“She was pretty tough,” said Cravens (2-2-1), who fights out of Albuquerque, New Mexico. “I tried my best.”
Few knew of Craven’s boxing ability and figured an easy win for West. Though the judges scored the fight 40-36 for West, each round was hotly contested.
“We don’t want any easy matches,” said Juan West, Kaliesha’s father and trainer. “She’s here to win a world title.”
Craven, whose last three fights have come against tough competition, said she felt it was a close fight.
“I was just trying my best,” Craven said, who fought as an amateur three years. “I felt I did good.”
Her trainer Richie Masciotti said Craven only wants tough fights.
“We don’t want any dead bodies. We want real fights,” Masciotti said.
West’s team wants five more fights this year.
“We’re looking for five more fights than she’ll look for five more next year,” said Juan West. “Then, we’ll start looking for a world title fight in the bantamweight division. We don’t want any fights against bigger girls, just girls in this division. Real bantamweights.”
Tyrone Harris Wins
In a junior lightweight title fight, Tyrone Harris (15-1, 13 KOs) got back in the win column with a stunning second round knockout of Armando Cordoba (21-21) of Panama.
“Last time I listened to the fans. This time I took my time and found the opening,” said Harris who was defending his GBU America’s lightweight title.
In his previous bout, the southpaw speedster from Michigan met Mexico’s Israel Hernandez and traded bombs with the bomber. In that January match, he ultimately was counted out in the fourth round.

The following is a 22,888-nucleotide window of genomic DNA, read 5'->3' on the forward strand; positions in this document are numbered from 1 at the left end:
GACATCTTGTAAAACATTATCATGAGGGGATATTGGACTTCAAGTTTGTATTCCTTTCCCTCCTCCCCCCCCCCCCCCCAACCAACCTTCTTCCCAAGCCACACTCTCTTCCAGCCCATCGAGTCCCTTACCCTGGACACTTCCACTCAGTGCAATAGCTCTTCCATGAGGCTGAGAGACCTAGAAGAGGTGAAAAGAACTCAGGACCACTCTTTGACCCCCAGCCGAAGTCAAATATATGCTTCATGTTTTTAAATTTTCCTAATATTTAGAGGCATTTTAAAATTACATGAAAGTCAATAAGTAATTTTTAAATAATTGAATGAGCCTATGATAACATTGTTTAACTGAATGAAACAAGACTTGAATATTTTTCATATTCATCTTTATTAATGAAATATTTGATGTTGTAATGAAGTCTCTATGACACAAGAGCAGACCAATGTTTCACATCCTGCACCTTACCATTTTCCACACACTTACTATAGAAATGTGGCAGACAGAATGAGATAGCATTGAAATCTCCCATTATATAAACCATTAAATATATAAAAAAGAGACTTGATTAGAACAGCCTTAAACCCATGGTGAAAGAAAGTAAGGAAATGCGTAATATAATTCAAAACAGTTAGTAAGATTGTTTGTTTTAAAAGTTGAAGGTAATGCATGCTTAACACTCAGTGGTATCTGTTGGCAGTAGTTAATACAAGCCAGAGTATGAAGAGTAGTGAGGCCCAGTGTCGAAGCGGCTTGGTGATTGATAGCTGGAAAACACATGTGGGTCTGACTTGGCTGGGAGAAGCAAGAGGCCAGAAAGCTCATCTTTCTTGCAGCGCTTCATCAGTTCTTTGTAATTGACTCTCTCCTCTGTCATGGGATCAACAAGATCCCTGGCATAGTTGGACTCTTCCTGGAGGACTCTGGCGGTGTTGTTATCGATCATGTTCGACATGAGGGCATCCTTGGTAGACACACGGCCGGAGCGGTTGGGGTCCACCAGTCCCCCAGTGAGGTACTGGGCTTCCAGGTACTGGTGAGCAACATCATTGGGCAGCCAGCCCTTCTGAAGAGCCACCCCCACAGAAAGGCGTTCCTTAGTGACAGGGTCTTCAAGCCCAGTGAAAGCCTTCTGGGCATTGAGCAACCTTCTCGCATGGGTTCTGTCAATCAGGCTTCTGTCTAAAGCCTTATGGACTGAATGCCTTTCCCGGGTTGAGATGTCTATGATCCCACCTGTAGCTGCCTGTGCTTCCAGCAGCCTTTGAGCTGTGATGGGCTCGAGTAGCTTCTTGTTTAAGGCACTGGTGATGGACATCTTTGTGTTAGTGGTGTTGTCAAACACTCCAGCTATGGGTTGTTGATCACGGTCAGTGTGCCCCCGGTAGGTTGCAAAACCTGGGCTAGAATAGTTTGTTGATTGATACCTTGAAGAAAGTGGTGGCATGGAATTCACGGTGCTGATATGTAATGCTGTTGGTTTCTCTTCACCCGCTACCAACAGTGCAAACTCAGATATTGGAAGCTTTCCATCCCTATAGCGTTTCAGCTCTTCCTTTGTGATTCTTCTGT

Against Cordoba, the Michigan boxer resorted to his peck-and-retreat method despite the boos that rained from the crowd. At 2:07 of the second round, a razor-sharp left jolted Cordoba whose leg wiggled, then a four-punch combination followed by another left hand put the Panamanian fighter on all fours. Then he slowly sunk face first to the canvas.
“I was just letting my hands go,” said Harris, who couldn’t recall the actual punch that paralyzed his opponent.
The left-handed boxer-puncher is in one of the deeper divisions in boxing. In California alone there are an abundance of prospects on the edge of stardom like Vicente Escobedo, Josesito Lopez, Dominic Salcido, Steve Luevano and Robert Guerrero.
Harris is unfazed.
“It’s my time now,” he said.
An added female bout saw world-class boxer Lisa Holewyne (23-17-2, 8 KOs) meet Tania Gallegos (4-6) of Denver in a scheduled six round super middleweight bout. It lasted 28 seconds into the third round until a one-two combination by Texan Holewyne put down the Colorado boxer for good. She had been knocked down previously in the first and second rounds, all with right hands.
Though Gallegos showed decent boxing skills, her power couldn’t keep the harder-hitting Holewyne from launching head-snapping right hands through the guard.
A battle of junior welterweights ended with Jesus “Pitbull” Rodriguez (7-1) belting out Michigan-based Reggie Nash (9-14-1) in 31 seconds into the second round. A five-punch combination with Nash trapped in a corner allowed Rodriguez to unload the heavy artillery. Rodriguez, out of Los Angeles, proved too experienced for Nash despite his 23 pro fights.